We often write about the best ways to eliminate or at least shorten your wait at the airport. Here are some things you can to do make your airport experience less stressful:
- Sign up with TSA PreCheck
- Register with CLEAR
- Use mobile order to get your Starbucks
- Get lounge access
That leaves the airline check-in and luggage drop as the only line you can’t bypass by paying extra or registering in advance. Or is it?
When we were checking in for a Delta flight at JFK, there was a huge line in the terminal. We arrived in plenty of time so we went to the back of the line to wait. That’s when a Delta Red Coat came to us and said if we wanted we could use the Skycap service outside to skip the line. We said, “Thanks but no thanks, we’ll stay here.”
Looking back, I don’t know why my reaction to using the curbside check-in service was so negative. When my family first started to fly instead of taking road trips, we always used the Skycap service. For a few dollars, the friendly agent met you at your car, took your bags, provided boarding passes and all you had to do was walk to the gate.
Skycaps are a throwback to railway porters and the services they provided passengers.
The skycap is the descendant of the redcap, a railway porter. Redcaps were named for their distinctive red hats, which helped them stand out in a crowd so that railway passengers could easily identify them. When commercial airlines became viable, many airlines provided skycap service because people were accustomed to getting assistance from railway porters, and the term “skycap” was coined to describe porters who worked in airports.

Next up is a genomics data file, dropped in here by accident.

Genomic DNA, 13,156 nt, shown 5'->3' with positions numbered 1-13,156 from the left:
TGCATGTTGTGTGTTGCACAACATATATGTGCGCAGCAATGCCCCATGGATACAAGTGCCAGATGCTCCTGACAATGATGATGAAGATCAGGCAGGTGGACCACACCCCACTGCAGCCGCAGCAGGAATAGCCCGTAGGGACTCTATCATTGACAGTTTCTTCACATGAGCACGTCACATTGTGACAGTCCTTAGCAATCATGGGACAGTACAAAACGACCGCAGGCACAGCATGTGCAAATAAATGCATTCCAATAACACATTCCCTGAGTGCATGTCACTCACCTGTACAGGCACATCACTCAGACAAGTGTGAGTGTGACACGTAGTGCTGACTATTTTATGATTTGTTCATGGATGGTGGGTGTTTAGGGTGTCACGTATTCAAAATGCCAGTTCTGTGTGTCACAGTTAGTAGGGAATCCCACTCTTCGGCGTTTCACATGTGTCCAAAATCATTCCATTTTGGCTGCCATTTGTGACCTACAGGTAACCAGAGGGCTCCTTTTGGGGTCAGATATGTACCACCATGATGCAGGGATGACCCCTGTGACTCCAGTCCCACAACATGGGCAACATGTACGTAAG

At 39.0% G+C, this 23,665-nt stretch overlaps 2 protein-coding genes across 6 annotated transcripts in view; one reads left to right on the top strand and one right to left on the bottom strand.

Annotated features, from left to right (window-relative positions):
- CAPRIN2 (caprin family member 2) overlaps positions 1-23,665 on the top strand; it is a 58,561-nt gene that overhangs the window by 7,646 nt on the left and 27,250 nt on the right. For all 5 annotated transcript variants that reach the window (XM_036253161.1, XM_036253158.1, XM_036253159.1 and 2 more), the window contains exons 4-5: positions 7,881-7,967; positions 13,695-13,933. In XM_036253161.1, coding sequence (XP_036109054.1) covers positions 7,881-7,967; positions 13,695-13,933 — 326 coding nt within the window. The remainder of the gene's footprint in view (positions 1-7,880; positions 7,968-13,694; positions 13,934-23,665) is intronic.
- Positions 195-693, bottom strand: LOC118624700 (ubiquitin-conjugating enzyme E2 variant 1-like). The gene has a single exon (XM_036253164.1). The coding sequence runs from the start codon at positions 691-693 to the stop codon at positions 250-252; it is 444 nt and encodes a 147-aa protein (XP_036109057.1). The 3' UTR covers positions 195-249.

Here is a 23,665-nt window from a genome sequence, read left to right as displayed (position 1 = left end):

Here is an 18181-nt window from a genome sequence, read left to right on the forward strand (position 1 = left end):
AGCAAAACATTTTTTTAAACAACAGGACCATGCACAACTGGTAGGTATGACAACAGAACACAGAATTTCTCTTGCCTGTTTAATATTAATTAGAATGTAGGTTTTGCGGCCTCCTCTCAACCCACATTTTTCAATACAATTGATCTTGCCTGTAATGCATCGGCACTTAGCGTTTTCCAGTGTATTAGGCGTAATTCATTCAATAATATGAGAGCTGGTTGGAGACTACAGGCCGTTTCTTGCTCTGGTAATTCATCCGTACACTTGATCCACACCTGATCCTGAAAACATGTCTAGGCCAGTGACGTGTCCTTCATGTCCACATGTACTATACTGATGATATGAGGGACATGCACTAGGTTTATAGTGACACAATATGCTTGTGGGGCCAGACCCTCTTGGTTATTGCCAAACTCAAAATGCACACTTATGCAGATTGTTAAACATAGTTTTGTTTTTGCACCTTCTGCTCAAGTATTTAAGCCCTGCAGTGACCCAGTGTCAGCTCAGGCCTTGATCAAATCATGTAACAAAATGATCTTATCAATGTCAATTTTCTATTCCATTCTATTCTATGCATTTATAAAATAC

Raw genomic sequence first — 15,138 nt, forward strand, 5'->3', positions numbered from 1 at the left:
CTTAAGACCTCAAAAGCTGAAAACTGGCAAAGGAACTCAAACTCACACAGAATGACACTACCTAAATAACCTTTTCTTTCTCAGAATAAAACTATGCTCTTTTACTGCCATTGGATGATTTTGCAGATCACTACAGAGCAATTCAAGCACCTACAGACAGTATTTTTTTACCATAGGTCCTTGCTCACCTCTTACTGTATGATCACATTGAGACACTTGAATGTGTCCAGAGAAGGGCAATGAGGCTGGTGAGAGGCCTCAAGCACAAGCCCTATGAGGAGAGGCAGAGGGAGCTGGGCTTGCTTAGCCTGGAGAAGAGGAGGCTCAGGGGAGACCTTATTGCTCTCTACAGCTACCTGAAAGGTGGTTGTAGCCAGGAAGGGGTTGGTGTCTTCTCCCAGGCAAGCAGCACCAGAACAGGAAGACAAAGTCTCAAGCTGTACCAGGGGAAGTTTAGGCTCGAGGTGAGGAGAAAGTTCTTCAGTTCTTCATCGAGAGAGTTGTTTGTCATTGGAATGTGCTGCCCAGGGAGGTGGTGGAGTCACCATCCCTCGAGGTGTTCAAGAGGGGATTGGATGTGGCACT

It’s a new age and people no longer expect to have someone take their bags from the car trunk. In fact, we’ve been trained to be self-sufficient. We’re supposed to check in and tag our own bags with no help. Why should we need assistance?
That doesn’t mean that airlines have done away with curbside check-in. All of these airlines mention the service on their website:
I can’t explain why I’m so hesitant to use curbside check-in. I partially think it’s because I irrationally feel there’s a greater chance for my bag to not to make it onto the flight if I check in curbside instead of taking it to the counter and checking it myself. Another reason is that we’ve occasionally encountered overly-aggressive Skycaps who were borderline harassing us to give them our bag instead of taking it inside.
However, when I think about it, I’m actively avoiding a service that will save me time. Instead of standing in line to hand my bag to an airline agent that I tagged at a kiosk (where I had to answer a bunch of questions about upgrades), I could pay a few dollars per bag and be on my way in a few minutes.
For those of you who still check a bag (and we’re still #teamcheckedbag), do you use curbside check-in?
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This post first appeared on Your Mileage May Vary